To be clear, those two résumés weren’t just alternate versions of each other—they were dueling documents, with my personal contact information being the only real area of overlap. One listed my career in pop culture, with my writing and editing of comics given prominent placement. The other represented a serious-minded account of my K–12 experience, both in the classroom and in the publishing houses that market into it. After all, as a freelance developer of curriculum and the instructional materials that support it, it simply wouldn’t do to spotlight much in the way of what had to be a frivolous hobby of some sort. This two-faced approach to my own career chafed, to put it mildly—especially since the area that I gradually seemed to be staking out for myself concerned high-interest media and how to leverage the associated outside-of-school literacies.

Eventually this came to look like examining pop-culture fandoms across media, and I was grateful to publish my work on the topic in esteemed journals such as Language Arts and Screen Education (Gutierrez 2009, 2011) As a blogger for School Library Journal, I explore the intersection of fandom and critical literacy, a natural-enough fit as librarians always seem to be a bit ahead of the game in terms of embracing both the teaching-and-learning potential of student-selected media and the independent, fiercely nonacademic habits and discourse that young people bring to their favorite texts.

Yet even when the concept of fandom literacies (i.e., the cognitive and communicative skill sets that fans consistently bring to the fan object) wasn’t my focus, I was concerned with the intimately related notion that the pre–“media literate” know more about media than anyone, including themselves, might reasonably expect. The idea was that not only is there more behind pop culture than many suppose—that itself isn’t original at all (see{AU: Correct that you don’t mean “compare”?} Steven Johnson’s Everything Bad Is Good for You [2005])—but also fans, even casual ones outside of organized fandoms, already instinctively “get” certain things. In fact, it is this evolving but largely hidden understanding that often deepens their appreciation of pop culture. With students, however, a “let’s save analysis of pop culture media for college” rationale seemed to be the unwritten law that most of us working in, or serving, K–12 populations seemed to obey.

Indeed, the goal of gently overthrowing this assumption was the impetus behind the first-ever media course I taught, back in 1991, when I realized that there was no reason fifth- and sixth-graders couldn’t learn the language of moving-image media. They already knew about different kinds of shots: they just didn’t know what they were called, so they noticed them less, questioned them less, and reflected on them less. And this is the same approach, of activating what might be called latent knowledge, that I used more than fifteen years later, when I taught even younger students how comics were made, a process that culminated in their working together as a team; they “kind of” knew this stuff already. That is, it was half-buried in their schema and just needed to be brought out into full relief. And the same thing, dare I say it, is largely true in terms of digital literacy, too.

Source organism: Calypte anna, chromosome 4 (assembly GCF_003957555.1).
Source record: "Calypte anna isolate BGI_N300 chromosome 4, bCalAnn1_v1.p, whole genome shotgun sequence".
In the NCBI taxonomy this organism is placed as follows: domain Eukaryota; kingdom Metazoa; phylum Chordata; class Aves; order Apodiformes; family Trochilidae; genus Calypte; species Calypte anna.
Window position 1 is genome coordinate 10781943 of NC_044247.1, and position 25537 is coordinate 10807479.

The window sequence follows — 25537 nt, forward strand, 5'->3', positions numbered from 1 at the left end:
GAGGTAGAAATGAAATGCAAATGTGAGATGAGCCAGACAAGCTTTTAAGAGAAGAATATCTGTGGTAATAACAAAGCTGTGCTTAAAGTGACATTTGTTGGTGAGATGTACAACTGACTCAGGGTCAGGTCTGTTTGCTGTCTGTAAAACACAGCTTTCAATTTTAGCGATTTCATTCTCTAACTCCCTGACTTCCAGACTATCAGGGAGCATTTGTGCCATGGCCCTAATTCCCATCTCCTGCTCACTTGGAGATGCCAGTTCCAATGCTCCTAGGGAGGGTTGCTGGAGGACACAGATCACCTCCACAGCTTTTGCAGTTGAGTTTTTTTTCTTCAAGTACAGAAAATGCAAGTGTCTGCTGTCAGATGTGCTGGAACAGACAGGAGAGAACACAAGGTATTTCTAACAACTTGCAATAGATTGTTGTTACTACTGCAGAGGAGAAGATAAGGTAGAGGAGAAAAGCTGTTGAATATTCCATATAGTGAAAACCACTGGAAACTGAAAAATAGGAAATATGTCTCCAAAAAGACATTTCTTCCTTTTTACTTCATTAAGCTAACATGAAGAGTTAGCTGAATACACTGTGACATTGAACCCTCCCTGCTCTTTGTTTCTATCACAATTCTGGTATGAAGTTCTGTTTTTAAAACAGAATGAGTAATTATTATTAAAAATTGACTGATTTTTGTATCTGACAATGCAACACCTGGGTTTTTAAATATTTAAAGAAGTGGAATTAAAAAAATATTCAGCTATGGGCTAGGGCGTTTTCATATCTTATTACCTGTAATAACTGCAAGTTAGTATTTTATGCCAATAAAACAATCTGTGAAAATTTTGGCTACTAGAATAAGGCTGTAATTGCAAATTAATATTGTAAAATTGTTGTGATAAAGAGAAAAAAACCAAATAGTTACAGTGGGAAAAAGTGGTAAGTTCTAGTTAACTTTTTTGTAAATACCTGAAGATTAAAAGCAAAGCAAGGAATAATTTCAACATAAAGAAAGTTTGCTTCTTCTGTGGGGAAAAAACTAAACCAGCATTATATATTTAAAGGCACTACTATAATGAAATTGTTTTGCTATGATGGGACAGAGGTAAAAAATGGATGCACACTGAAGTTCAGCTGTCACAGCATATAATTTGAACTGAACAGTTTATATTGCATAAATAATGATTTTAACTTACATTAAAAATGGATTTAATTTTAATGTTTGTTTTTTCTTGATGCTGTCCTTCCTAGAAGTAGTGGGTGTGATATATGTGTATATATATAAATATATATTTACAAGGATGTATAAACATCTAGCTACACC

The fundamental belief that there’s more to it—which in a K–12 context means more than certain gatekeepers give credit for, more than students themselves are aware of—was at the heart of McCloud’s motivation to pen Understanding Comics in the first place. It also shows why his book grabbed that wide-eyed, twelve-year-old me and introduced him to the thirty-year-old version, the one who ended up loving the medium all the more for having what he already sort of knew explained back at him in all its glory. Because I guess that has always been my approach as well—not just to comics, but to pop music, sports, television, the digital expressions that fandom takes, and other neglected, often denigrated forms of culture: there’s more to it.

Here’s McCloud on his own middle-school self, the one who became “totally obsessed with comics,” both reading and then drawing them: “I felt that there was something lurking in comics . . . something that had never been done. Some kind of hidden power! But whenever I tried to explain my feelings, I failed miserably.” Hence the impetus, much later, for the grown-up McCloud to take up the challenge of explaining what had previously seemed frustratingly inexplicable, to tackle a project that would be no less than “an examination of the art-form of comics, what it’s capable of, how it works” (McCloud 1993, 2).